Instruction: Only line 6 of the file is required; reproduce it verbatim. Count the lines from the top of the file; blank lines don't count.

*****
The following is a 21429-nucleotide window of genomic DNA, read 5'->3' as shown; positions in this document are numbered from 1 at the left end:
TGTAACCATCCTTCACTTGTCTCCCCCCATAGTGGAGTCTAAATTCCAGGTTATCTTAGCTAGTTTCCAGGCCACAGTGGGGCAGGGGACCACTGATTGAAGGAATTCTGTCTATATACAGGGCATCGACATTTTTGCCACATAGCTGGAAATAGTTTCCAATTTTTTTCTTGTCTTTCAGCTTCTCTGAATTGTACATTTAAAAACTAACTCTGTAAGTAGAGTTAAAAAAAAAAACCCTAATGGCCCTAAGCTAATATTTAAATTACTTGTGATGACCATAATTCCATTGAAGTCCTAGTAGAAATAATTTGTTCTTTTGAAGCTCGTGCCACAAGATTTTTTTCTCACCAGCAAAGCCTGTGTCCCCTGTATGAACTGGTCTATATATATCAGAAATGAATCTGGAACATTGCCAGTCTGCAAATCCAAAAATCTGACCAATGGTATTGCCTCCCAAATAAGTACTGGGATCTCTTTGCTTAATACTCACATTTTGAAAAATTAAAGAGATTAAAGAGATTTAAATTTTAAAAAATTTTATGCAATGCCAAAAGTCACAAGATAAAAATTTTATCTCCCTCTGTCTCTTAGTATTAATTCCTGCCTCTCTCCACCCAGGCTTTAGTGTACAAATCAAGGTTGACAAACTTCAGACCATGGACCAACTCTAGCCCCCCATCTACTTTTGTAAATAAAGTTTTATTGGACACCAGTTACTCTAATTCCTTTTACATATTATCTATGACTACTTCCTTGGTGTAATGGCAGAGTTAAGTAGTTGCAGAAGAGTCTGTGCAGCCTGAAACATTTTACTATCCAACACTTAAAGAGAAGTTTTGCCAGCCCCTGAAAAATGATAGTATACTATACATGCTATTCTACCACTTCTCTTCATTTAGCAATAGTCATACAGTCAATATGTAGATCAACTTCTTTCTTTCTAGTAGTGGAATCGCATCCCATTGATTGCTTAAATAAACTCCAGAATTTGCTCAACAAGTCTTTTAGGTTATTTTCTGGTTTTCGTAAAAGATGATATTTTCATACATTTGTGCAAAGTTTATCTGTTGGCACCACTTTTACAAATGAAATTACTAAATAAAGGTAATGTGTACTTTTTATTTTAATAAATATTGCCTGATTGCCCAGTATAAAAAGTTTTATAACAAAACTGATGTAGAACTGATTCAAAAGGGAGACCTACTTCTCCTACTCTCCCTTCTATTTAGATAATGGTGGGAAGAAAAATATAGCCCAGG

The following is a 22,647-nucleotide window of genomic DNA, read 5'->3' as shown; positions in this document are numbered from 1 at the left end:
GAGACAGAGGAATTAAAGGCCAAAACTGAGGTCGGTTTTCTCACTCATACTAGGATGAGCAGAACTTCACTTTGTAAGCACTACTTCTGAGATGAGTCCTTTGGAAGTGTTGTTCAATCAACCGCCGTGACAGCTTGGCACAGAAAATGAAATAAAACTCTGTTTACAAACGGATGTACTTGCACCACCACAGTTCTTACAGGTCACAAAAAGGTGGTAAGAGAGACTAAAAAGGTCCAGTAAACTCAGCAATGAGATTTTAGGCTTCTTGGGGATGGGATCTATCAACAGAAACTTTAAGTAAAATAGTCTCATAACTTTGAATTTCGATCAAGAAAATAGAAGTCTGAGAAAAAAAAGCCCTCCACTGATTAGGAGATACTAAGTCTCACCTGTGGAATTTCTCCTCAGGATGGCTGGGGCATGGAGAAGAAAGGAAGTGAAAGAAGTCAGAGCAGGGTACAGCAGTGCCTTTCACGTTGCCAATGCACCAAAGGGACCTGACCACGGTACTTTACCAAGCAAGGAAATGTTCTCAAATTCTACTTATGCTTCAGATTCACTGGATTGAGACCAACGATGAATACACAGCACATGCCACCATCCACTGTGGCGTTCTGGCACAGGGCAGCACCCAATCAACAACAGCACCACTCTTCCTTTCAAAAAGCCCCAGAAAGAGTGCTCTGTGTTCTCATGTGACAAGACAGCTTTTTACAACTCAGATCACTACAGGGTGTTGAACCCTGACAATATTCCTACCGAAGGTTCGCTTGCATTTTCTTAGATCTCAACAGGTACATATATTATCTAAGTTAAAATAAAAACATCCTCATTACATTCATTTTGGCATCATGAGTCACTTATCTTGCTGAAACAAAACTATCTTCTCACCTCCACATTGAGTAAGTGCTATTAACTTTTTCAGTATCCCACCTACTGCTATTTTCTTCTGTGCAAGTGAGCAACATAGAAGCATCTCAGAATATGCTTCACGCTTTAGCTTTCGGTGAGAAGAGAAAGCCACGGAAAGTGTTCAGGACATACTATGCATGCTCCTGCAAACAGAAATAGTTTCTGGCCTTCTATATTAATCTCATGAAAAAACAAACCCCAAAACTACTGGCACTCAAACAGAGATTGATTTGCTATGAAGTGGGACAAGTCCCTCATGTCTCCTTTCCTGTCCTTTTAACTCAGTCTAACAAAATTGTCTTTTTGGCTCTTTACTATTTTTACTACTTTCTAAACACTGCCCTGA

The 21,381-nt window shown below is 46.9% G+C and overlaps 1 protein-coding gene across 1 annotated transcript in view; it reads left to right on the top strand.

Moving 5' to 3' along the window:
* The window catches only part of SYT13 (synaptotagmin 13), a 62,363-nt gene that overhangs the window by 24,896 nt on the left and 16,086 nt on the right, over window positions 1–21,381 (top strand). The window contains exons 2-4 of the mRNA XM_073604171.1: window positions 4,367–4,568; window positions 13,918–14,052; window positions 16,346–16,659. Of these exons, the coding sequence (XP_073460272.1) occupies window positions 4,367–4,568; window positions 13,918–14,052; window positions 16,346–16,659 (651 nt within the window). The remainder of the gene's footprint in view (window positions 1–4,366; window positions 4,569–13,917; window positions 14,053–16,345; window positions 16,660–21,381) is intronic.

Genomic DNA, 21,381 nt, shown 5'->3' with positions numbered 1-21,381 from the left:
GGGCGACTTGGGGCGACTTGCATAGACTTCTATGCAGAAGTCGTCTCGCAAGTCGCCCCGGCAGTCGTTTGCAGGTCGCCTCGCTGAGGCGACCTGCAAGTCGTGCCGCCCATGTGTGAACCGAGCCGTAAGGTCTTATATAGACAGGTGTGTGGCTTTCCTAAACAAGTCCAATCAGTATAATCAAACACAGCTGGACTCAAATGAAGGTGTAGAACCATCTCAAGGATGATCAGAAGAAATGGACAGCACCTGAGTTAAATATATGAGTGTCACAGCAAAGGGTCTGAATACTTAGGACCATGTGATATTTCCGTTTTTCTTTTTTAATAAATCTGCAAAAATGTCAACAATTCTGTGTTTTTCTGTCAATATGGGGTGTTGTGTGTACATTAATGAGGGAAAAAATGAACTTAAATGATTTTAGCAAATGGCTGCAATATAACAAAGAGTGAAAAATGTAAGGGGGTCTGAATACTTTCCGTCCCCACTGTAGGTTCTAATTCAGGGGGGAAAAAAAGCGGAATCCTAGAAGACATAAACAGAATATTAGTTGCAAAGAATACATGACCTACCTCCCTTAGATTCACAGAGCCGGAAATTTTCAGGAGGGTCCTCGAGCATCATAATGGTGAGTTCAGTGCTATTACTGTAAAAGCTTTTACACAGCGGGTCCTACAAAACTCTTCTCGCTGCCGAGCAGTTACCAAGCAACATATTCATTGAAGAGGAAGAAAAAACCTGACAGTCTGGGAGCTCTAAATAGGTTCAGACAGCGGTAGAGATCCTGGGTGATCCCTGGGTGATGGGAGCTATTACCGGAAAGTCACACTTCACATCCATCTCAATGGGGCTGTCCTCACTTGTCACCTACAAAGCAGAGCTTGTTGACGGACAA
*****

Moving 5' to 3' along the window: